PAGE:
Of all the ASTM-related technical questions received here at the National Precast Concrete Association, C478, “Standard Specification for Precast Concrete Manhole Sections,” stands out as one of the most popular. Many NPCA members produce precast concrete manholes, as these products are used for so many underground applications such as storm and sanitary sewer access, lift stations and utilities.
The ASTM C478 standard contains the requirements for the manufacture and purchase requirements of products used for the assembly and construction of circular, vertical precast concrete manholes and structures. The scope of C478 includes structures used in precast sewer, drainage and water works. ASTM C478 is an important standard under the jurisdiction of ASTM C13, the technical committee on concrete pipe, established in 1931.
A bit of history
Committee C13 has been around a long time. The concrete pipe industry actually dates back to the late 1800s, as cited in the “Concrete Pipe Handbook” published by the American Concrete Pipe Association: “The history of concrete pipe standards began virtually with the founding of ASTM in 1898. By 1904, eight technical committees had been organized, and in 1904 six more were formed. One of these, Committee C-4 on Clay and Cement-Concrete Sewer Pipe, was the forerunner of Committee C13.”
The committee meets once a year, with approximately 100 members attending over three days of technical meetings. With a membership of approximately 200, C13 currently has jurisdiction over 55 standards published in the Annual Book of ASTM Standards. C13 has nine technical subcommittees that maintain jurisdiction over these standards.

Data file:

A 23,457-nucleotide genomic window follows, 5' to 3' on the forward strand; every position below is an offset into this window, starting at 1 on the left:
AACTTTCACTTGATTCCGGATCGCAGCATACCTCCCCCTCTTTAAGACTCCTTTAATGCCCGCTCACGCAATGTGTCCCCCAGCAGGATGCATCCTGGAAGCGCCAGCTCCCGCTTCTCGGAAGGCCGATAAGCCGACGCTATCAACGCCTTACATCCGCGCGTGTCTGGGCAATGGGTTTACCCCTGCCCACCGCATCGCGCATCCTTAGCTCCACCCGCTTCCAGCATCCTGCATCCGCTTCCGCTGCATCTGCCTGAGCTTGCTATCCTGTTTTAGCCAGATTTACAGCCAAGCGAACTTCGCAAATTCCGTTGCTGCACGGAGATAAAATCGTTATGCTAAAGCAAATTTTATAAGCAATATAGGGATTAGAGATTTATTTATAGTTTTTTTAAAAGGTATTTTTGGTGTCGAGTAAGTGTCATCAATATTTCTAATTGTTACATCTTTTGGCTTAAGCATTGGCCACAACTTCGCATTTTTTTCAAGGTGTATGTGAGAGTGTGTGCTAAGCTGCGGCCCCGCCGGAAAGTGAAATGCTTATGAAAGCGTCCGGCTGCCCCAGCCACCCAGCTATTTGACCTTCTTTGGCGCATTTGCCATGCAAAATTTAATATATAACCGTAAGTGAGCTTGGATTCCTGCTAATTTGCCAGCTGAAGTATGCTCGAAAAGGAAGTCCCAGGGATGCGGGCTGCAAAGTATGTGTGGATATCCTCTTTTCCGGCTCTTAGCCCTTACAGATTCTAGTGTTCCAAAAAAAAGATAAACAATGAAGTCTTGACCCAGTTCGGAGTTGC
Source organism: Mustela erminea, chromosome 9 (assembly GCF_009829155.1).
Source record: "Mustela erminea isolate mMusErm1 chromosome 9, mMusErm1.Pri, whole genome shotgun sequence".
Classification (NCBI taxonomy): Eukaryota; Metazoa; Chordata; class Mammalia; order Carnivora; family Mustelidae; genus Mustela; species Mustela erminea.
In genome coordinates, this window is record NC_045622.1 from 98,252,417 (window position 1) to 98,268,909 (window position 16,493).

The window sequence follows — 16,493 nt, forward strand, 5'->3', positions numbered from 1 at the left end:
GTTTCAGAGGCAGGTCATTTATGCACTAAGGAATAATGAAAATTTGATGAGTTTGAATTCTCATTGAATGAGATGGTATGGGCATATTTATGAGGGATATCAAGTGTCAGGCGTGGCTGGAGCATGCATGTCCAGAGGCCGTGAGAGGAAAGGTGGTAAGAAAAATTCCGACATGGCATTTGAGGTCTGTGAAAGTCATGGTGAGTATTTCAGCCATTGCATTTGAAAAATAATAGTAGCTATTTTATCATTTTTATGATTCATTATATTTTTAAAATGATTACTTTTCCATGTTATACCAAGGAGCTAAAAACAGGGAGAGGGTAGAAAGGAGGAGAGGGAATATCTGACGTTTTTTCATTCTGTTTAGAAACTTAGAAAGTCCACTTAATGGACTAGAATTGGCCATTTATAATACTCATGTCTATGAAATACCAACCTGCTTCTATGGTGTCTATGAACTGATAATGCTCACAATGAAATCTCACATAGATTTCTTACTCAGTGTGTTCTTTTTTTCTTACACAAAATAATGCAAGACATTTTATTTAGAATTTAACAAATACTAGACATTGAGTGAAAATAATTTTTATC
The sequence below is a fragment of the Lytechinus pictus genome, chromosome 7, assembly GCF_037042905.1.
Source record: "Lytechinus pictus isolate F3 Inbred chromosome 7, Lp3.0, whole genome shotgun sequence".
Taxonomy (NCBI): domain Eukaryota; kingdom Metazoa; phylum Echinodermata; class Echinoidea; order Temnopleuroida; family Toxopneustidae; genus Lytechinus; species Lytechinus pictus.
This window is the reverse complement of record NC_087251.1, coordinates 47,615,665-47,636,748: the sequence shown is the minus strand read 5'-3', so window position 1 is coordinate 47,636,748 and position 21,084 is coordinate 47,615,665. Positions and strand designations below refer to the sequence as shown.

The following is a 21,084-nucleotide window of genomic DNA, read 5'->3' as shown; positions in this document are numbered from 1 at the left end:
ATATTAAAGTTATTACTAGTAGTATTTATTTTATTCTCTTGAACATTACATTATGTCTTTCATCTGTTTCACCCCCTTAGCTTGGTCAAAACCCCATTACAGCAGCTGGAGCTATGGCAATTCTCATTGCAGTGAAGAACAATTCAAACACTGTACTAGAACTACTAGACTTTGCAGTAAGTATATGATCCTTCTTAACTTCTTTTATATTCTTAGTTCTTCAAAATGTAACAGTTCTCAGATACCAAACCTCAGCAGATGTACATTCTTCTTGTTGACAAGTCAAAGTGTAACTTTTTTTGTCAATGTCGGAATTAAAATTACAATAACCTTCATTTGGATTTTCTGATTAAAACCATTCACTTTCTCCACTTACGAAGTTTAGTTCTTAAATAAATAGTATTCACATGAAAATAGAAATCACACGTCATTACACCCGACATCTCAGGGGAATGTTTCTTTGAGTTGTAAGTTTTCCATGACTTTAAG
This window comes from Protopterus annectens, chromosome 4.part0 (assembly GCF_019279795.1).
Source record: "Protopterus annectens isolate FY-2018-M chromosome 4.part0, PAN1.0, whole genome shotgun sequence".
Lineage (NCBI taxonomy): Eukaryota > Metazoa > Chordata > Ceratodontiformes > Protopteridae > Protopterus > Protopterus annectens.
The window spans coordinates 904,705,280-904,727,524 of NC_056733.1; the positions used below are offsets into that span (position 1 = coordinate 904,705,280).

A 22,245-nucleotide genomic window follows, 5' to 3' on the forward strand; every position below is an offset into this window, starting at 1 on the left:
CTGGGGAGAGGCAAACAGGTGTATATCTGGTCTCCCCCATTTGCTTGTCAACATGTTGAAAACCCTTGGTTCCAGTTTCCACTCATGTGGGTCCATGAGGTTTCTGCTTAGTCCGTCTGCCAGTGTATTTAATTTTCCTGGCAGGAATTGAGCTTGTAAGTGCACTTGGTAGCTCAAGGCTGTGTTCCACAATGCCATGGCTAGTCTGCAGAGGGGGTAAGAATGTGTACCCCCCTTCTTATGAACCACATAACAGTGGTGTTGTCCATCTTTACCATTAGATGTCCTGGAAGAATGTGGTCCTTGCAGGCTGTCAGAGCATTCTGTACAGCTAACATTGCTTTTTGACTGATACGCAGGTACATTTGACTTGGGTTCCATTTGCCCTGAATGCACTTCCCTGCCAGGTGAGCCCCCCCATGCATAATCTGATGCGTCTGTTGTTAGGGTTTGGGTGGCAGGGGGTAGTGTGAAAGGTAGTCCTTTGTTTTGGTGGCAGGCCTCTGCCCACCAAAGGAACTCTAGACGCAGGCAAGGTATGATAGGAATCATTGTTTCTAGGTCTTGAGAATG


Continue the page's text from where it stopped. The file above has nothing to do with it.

C13’s subcommittee structure and its portfolio of approved standards and work items under construction are listed in the sidebar “Resources & References” on page 10. These standards play a pre-eminent role in all aspects important to the effective standardization of concrete pipe, including material specifications, test methods and installation practices.
The specific scope of C13 is the formulation and review of specifications, methods of test and definitions for concrete pipe, concrete box sections and concrete manhole sections used for constructing sewers, culverts, and for factory-made compression and self-energizing joints. Development and review of practices and guides cover design, installation, testing, economic evaluation and performance of concrete pipe systems.
ASTM C478 and joint materials
C478 opened up new manufacturing standards for joint materials as gasket material technology evolved. In addition to the O-ring gasket cross section, the profile-wall gasket cross section was developed (see ASTM C443 listed below). The following specifications apply to manhole connectors and joints:
• C923, “Standard Specification for Resilient Connectors Between Reinforced Concrete Manhole Structures, Pipes, and Laterals”
• C443, “Standard Specification for Joints for Concrete Pipe and Manholes, Using Rubber Gaskets”
• C990, “Standard Specification for Joints for Concrete Pipe, Manholes, and Precast Box Sections Using Preformed Flexible Joint Sealants” (Butyl rubber gaskets are commonly used in the industry)
ASTM C1244 standards for negative pressure tests for manholes